Arlene Karidis, Freelance writer

June 19, 2020

4 Min Read

For years, Sterilis Solutions has sold its portable biohazardous medical waste treatment units to health care facilities, enabling them to process sharps and red bag waste onsite and dispose of residuals in the regular trash. But during the current COVID-19 pandemic, the Chicago-based company is pitching an expanded application of its processor: mobile units.

The town of Sandwich in Massachusetts is helping Sterilis take this new concept for a test run. The tweaked processor will be installed in an ambulance that Sandwich donated toSterilis. The ambulance will be retrofitted to do testing and then treat biohazardous waste in an emergency vehicle.

Sandwich recently piloted a unit in a trailer set up as a temporary site to do COVID-19 testing. The ambulance version is the next evolution of the mobile concept.


The New England town’s fire department was an early adopter of the first Sterilis machine back in 2014, utilizing it at the fire station to process sharps and other regulated medical waste at a public drop-off site set up there. It has been a way to keep the station safer than if the department had to store material while waiting for a weekly medical waste pickup.

“More recently, we started looking at homebound folks needing care and thought it was better to test in their homes, which would necessitate a need for a mobile waste processing unit,” says Sandwich fire chief John Burke. “We decided we would use an old ambulance as a mock-up truck and put Sterilis’ machine in the back of it to do point-of-care testing. Then we can remediate waste as we are driving from one location to another.”

The original core product, called the Model 3000, is an autoclave steam sterilization and grinding system. The steam process heats the contents of the unit to a temperature of 136 degrees Celsius for 20 minutes to sterilize the material, which is then ground down to reduce its volume. The unit is on caster wheels and is comparable in size to a small office copier.

“We designed it to be able to move from room to room, for instance at a surgery center,” says Tony Batalha, Sterilis’s chief operating officer. “Then we started to ask ourselves, why can’t it be portable from facility to facility? And in this case, why can’t it be used along an ambulance’s route? So we are mobilizing the system and designing it to be able to power the unit without an outside power source.”

Burke is hoping to go house to house, not only to test for COVID-19 or the flu but to allow health care providers to do vaccinations and flu and COVID testing in a mobile unit and be able to remediate used sharps and testing materials onsite in real time.


The mobile setup might also be an additional option to the drop-off site at the fire station for some people, Burke speculates.

“We found that not only could we control waste well in the station, but we could do the same in the trailer,” Burke says. “So we asked, in the future might we go house to house and grab this waste instead of having people come to the station to drop it off?”

Recalling what happened during an Ebola outbreak several years ago, Batalha speculates that COVID-19 will likely create a need for these units.

“When Ebola broke out, Sterilis’s medical waste processors were brought into quarantined areas where patients were treated,” Batalha says. “At that time, the system was used to help mitigate the spread of disease. Today with COVID-19 the same approach can be applied where waste can be remediated in these quarantined areas and then transported for disposal. So the potential to spread infection onsite or as waste is hauled is mitigated.”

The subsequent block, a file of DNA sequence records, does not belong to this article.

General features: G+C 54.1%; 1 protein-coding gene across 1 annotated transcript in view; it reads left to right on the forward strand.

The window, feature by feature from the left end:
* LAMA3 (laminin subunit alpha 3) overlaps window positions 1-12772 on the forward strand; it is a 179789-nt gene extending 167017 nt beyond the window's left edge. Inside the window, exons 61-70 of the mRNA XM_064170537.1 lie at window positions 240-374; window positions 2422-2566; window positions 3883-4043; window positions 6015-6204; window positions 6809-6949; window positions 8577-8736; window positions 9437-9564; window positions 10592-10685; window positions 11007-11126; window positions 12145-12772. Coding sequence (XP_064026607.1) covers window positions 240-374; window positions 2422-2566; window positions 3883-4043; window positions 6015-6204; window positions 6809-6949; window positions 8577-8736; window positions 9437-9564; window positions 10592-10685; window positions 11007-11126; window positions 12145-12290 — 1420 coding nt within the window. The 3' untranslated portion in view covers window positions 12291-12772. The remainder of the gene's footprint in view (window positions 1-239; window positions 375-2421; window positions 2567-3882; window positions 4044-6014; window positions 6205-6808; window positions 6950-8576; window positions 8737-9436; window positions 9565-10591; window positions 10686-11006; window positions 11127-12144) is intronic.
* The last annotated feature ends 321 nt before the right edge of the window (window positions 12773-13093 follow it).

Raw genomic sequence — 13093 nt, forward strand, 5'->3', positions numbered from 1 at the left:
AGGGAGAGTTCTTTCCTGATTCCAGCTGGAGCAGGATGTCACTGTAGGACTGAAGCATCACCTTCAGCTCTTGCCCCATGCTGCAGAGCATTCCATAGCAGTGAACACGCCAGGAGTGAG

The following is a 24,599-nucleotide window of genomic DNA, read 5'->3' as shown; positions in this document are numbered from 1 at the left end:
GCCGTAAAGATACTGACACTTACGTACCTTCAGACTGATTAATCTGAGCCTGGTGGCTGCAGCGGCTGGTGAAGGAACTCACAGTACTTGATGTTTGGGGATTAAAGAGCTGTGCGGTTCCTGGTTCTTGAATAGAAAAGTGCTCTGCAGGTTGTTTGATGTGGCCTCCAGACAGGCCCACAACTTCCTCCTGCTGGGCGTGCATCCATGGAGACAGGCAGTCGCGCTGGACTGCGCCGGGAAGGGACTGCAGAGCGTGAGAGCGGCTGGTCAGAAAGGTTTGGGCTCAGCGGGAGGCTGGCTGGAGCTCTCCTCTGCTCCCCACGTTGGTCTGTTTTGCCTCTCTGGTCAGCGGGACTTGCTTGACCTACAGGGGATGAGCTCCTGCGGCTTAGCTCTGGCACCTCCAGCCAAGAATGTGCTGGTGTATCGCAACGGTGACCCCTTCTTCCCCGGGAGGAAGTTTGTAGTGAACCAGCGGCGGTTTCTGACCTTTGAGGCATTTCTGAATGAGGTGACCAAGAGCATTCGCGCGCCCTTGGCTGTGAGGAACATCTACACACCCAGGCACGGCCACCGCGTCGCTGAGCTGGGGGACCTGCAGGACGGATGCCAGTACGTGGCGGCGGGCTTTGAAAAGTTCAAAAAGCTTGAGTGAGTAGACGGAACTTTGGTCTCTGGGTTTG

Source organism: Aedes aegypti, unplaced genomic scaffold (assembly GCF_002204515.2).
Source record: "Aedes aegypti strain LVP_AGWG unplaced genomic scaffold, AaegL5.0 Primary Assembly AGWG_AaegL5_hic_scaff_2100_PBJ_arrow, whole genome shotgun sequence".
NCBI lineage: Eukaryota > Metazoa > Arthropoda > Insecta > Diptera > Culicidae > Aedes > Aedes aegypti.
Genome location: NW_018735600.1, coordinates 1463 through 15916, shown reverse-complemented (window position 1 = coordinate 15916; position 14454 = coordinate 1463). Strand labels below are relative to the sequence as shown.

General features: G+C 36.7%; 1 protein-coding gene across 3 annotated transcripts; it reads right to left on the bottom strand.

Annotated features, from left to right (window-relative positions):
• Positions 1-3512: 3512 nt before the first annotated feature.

The existing commercialized system takes up to a 3-gallon sharps container and up to 20 pounds of red bag material like gauze, nitro gloves, personal protective equipment, and cotton swabs. Software communicates with a portal that has a wireless or ethernet connection to the processor. The portal, accessible through mobile apps and laptops, manages all manifests to log data that must be reported to the Occupational Safety and Health Administration and other regulatory agencies.

Barbara Plansinis, an administrator for Wentworth Surgery Center in Somersworth, N.H., has observed the system’s performance firsthand in her work.

“It creates little waste compared to having to box it and send it out, and the cost is significantly less than what we were paying for our previous service,” Plansinis says. “In fact, we have seen a cost reduction of about 25%.”

As Sterilis works on a mobile unit through the COVID-19 pandemic, Batalha sees a growing list of potential users.

“For example, if you are a municipality looking for a way to bring the community back to work, you can drive a mobile unit to do testing and screening of employees, whether teachers at school or office workers at their buildings,” he says.

For now, for the town of Sandwich, this mobile concept is something to try and prove out to demonstrate that the system could work in the town’s community wellness efforts.

About the Author(s)

Arlene Karidis

Freelance writer, Waste360

Arlene Karidis has 30 years’ cumulative experience reporting on health and environmental topics for B2B and consumer publications of a global, national and/or regional reach, including Waste360, Washington Post, The Atlantic, Huffington Post, Baltimore Sun and lifestyle and parenting magazines. In between her assignments, Arlene does yoga, Pilates, takes long walks, and works her body in other ways that won’t bang up her somewhat challenged knees; drinks wine;  hangs with her family and other good friends and on really slow weekends, entertains herself watching her cat get happy on catnip and play with new toys.

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